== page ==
Hello, Violy violinists. Going through the recently added “Albums” of violin repertoires on Violy — the best violin app, is a process filled with ‘violy’ feelings. In today’s article, we will discuss the repertoire from Felix Mendelssohn, who is now among the most popular composers of the Romantic era.
Felix Mendelssohn was a German composer, pianist, organist and conductor of the early Romantic period. He was recognized early as a musical prodigy, but his parents were cautious and did not seek to capitalize on his talent.
Mendelssohn enjoyed early success in Germany, and revived interest in the music of Johann Sebastian Bach, notably with his performance of the St Matthew Passion in 1829. He became well received in his travels throughout Europe as a composer, conductor and soloist; his ten visits to Britain — during which many of his major works were premiered — form an important part of his adult career.
His essentially conservative musical tastes set him apart from more adventurous musical contemporaries such as Franz Liszt, Richard Wagner, Charles-Valentin Alkan and Hector Berlioz. After a long period of relative denigration due to changing musical tastes and antisemitism in the late 19th and early 20th centuries, his creative originality has been re-evaluated. Schumann wrote of Mendelssohn that he was “the Mozart of the nineteenth century, the most brilliant musician, the one who most clearly sees through the contradictions of the age and for the first time reconciles them.”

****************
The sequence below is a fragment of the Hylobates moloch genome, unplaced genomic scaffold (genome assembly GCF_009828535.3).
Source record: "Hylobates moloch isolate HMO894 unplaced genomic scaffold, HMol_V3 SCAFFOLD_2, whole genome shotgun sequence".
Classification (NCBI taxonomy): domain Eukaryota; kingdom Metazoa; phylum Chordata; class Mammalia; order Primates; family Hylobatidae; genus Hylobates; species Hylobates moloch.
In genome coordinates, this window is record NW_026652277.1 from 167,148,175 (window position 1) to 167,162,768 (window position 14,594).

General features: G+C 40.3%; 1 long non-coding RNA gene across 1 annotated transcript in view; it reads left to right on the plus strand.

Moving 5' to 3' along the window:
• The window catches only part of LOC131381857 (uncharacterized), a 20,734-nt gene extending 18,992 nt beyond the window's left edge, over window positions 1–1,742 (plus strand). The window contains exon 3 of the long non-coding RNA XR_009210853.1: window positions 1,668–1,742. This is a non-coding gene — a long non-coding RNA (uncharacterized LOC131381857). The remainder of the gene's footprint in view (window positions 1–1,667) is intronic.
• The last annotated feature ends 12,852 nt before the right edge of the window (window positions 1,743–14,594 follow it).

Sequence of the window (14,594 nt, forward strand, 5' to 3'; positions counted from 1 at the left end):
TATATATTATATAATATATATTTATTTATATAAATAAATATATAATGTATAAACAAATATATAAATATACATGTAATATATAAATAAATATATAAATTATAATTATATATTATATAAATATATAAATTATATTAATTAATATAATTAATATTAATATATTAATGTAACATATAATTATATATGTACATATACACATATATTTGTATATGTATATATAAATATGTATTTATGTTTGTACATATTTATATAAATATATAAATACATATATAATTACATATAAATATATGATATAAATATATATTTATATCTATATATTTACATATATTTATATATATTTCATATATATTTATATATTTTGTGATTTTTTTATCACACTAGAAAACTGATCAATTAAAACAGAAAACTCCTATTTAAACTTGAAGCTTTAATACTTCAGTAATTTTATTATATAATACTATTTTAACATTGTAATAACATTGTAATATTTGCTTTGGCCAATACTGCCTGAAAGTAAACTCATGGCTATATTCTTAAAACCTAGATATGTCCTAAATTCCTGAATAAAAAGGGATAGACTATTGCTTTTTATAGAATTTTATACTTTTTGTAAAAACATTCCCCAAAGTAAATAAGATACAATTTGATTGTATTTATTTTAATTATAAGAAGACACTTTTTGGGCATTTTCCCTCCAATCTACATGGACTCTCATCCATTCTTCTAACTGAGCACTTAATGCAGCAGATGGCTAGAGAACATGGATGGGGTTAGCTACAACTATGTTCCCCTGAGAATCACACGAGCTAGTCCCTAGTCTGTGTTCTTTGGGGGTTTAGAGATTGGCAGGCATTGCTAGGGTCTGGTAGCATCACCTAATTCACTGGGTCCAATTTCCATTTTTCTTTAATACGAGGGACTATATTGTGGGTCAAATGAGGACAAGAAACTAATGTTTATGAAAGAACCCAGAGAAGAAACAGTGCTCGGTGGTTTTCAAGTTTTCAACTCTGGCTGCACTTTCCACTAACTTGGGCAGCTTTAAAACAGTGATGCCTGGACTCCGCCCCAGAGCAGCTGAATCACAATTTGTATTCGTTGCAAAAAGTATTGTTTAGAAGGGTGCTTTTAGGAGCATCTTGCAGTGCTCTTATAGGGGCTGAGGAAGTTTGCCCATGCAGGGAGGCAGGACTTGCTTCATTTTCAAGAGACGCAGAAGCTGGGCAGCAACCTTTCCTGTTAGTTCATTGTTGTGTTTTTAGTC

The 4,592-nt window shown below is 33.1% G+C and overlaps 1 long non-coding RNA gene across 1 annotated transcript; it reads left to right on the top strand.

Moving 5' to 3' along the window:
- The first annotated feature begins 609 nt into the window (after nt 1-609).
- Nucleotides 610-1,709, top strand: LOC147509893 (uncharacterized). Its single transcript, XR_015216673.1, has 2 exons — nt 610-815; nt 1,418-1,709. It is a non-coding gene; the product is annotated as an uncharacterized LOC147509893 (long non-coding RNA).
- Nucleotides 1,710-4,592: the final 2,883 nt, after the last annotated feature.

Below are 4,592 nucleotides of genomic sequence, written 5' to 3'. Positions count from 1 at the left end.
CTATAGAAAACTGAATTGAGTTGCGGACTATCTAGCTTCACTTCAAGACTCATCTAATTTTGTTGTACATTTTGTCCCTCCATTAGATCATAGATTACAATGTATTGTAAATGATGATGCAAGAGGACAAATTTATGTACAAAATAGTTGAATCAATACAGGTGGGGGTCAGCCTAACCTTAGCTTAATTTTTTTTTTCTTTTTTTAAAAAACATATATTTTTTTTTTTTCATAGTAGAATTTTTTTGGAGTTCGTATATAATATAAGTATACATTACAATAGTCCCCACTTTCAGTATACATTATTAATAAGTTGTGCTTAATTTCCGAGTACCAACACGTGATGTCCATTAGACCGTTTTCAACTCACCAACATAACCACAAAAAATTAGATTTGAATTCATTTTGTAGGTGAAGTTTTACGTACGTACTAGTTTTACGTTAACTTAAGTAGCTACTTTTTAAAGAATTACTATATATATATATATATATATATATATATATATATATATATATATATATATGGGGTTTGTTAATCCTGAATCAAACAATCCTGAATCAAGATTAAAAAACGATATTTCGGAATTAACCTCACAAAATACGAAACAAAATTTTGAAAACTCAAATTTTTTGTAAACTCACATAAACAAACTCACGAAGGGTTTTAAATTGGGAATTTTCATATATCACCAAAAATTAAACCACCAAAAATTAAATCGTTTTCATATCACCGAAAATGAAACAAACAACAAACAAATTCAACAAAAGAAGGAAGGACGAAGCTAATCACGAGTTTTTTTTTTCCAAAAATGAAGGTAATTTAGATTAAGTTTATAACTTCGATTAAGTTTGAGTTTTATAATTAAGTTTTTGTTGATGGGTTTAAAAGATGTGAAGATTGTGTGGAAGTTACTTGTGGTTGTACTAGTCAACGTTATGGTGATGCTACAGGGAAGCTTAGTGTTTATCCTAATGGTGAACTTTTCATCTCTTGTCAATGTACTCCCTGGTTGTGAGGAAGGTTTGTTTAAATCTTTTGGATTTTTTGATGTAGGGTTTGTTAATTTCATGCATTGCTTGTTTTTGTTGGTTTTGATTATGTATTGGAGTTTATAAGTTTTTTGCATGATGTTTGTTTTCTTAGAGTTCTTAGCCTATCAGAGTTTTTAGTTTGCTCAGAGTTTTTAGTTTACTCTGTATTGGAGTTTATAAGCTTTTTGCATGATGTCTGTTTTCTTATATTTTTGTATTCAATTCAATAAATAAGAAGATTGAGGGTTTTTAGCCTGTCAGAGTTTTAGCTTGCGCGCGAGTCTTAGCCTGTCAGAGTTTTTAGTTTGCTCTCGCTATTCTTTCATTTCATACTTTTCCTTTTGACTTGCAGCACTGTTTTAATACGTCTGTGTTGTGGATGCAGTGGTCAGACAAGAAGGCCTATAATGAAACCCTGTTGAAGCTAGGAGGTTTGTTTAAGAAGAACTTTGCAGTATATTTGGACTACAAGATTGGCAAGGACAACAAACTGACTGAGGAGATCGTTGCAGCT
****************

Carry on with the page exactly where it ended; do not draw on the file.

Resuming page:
Mendelssohn’s compositions include symphonies, concertos, piano music and chamber music. His best-known works include his overture and incidental music for A Midsummer Night’s Dream, the Italian Symphony, the Scottish Symphony, the oratorio Elijah, the overture The Hebrides, his mature Violin Concerto, and his String Octet. He also composed the two early string quartets: Op. 12 (1829) and Op. 13 (1827), which both show a remarkable grasp of the techniques and ideas of Beethoven’s last quartets that Mendelssohn had been closely studying.
The Violin Concerto in E minor, Op. 64 is his most well-known violin work. Joseph Joachim called it one of the four great violin concertos along with those of Beethoven, Brahms, and Bruch. Mendelssohn also wrote a lesser-known, early concerto for violin and strings in D minor (1822) and another double concerto, for violin and piano (1823). In addition, there are several single-movement works for soloist and orchestra.
Mendelssohn’s mature output contains numerous chamber works, many of which display an emotional intensity lacking in some of his larger works. In particular, his String Quartet №6, the last of his string quartets and his last major work, is exceptionally powerful and eloquent. Other mature works include two string quintets and sonatas for the clarinet, cello, viola and violin.
There are totally 6 pieces of music in the self-titled Album of Felix Mendelssohn on Violy, including:
- Autumn Song Op. 63, №4 | Ma non troppo = 120